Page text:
Social Media Overdose

If it’s not broken, don’t fix it.

Do you have a blog?
What’s your Twitter handle?
Are you on LinkedIn?
Facebook me!
Let’s start an internal group on Yammer!
We need to start a community!

Everyday we are bombarded with the pressure to join some type of social media platform – some old, some new, but in either case there’s always this huge fuss about being part of it… as if to say that if you’re not doing all of the above, you’re somehow missing out on the next big thing.

Let’s clear the air – the power of social media is not about in the tools or the number of them in your arsenal – it’s how you use the tools, how the network of relevant users is using those tools and whether or not each one is serving a distinct purpose. Truth be told, not every tool is going to be applicable for your purposes and so… YOU DON’T NEED TO BE ON EVERY SINGLE ONE OF THEM.

Case in point… Seth Godin does not tweet. Yes, he has a twitter handle but it’s nothing more than a feed for his blog. He doesn’t have comments enabled on his blog, and he doesn’t respond to Twitter @replies. Yet, you’ve probably read his blog. His purpose, to communicate an idea and to see if that idea sticks. Plain and simple. You won’t find him tweeting up opinions on politics or responding to some dissident view point.

OK OK… so that’s Seth Godin – you could argue that’s an atypical example. But does that mean you as a marketer need to be doing all of the above. If anything, I’d argue if the point of social media is about starting an engaged and collaborative conversation -why would you make it so difficult for people to track (potentially) multiple conversations. Instead, wouldn’t you want to bring your audience to a single, focused platform where they can engage with not only you but the rest of your audience?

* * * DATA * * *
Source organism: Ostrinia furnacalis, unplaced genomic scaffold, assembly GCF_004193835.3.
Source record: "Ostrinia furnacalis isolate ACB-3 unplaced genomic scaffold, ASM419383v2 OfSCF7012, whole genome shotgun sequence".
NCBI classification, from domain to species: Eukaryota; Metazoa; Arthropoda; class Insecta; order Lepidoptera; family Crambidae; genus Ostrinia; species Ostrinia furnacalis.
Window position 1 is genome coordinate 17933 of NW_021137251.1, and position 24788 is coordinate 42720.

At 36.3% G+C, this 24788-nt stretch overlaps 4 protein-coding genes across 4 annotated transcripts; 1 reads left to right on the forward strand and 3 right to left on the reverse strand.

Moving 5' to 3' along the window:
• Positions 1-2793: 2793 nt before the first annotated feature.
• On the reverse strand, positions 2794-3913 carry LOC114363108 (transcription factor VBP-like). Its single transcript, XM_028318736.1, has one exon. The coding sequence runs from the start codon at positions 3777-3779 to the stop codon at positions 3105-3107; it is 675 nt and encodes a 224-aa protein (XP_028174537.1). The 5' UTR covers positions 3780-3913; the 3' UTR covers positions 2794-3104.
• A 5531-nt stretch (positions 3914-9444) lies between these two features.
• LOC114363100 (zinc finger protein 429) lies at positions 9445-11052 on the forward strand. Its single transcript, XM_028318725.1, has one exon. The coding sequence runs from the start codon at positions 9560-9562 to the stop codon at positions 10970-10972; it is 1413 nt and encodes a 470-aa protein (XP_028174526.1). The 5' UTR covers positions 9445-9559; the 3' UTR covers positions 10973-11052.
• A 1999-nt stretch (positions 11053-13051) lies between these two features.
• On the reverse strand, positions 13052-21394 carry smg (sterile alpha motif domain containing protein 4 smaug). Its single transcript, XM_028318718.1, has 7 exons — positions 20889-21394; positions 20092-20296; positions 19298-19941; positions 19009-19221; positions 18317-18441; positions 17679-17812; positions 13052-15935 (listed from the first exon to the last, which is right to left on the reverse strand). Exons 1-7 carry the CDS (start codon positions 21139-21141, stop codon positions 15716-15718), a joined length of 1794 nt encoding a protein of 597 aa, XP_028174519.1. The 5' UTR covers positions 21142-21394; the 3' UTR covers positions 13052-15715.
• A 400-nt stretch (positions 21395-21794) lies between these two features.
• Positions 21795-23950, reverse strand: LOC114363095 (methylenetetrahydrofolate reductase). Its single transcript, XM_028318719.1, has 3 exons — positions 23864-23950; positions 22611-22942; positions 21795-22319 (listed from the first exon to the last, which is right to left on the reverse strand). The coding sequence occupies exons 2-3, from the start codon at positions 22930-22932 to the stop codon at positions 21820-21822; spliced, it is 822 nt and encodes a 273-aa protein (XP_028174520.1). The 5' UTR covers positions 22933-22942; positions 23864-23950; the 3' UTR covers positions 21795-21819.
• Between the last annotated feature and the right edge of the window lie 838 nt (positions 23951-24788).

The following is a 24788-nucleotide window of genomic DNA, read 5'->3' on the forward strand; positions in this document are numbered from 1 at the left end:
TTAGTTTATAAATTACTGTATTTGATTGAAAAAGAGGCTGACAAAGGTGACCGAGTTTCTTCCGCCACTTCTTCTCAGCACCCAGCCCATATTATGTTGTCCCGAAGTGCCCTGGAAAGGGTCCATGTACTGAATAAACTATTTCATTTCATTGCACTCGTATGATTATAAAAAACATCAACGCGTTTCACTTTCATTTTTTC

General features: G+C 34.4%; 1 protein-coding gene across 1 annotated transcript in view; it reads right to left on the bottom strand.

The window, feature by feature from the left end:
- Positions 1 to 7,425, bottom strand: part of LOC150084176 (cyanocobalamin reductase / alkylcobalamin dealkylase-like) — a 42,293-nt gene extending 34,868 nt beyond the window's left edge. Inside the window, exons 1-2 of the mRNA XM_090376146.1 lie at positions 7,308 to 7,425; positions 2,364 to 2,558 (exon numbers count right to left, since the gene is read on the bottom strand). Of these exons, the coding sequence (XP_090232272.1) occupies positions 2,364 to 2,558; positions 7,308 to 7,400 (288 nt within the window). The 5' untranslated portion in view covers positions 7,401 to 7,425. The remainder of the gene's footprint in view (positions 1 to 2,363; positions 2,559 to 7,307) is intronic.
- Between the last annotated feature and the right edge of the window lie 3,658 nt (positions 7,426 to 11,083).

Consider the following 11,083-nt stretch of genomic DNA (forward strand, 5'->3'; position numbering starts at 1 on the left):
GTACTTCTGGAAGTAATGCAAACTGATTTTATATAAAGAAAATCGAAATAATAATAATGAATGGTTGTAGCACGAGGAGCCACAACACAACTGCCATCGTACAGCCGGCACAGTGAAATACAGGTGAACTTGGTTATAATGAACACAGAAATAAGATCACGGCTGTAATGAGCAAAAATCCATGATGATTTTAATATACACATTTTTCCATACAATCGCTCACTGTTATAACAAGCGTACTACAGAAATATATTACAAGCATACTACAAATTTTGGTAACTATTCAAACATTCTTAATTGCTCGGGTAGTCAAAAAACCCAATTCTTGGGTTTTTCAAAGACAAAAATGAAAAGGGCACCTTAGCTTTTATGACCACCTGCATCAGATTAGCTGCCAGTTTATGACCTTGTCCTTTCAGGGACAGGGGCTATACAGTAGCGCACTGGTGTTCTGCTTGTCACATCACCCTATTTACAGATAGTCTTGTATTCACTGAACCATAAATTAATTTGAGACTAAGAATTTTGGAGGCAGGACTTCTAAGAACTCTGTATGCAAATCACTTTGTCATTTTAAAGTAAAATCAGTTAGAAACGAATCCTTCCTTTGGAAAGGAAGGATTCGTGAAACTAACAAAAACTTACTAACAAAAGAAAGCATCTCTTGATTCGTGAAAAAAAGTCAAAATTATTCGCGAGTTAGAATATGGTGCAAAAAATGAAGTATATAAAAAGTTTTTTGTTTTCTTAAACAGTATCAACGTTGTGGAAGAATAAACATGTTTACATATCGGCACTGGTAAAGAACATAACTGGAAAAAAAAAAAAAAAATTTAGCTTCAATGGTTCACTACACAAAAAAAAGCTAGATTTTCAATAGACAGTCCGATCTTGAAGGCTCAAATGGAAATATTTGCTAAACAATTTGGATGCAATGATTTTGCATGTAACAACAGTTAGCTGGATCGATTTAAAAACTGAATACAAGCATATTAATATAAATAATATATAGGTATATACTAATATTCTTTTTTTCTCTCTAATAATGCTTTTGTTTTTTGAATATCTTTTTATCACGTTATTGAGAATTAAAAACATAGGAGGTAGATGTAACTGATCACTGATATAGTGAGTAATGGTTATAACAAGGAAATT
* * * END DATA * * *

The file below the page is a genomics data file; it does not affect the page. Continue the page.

So while I’m all about embracing the benefits of social media, I also believe that the benefits become dilutive when we go too broad. I’ll leave you with this simple analogy I heard a colleague say to me today…

“I buy the drill for the hole that it leaves, not because I want more tools.”

In other words, don’t go buying the latest, fanciest drill when a simpler (less expensive) one will do .Don’t create multiple conversations when one will do. Don’t create multiple channels when one will do. If you have a great blog where people are engaged – do you really need to pull people away to a linkedin group?

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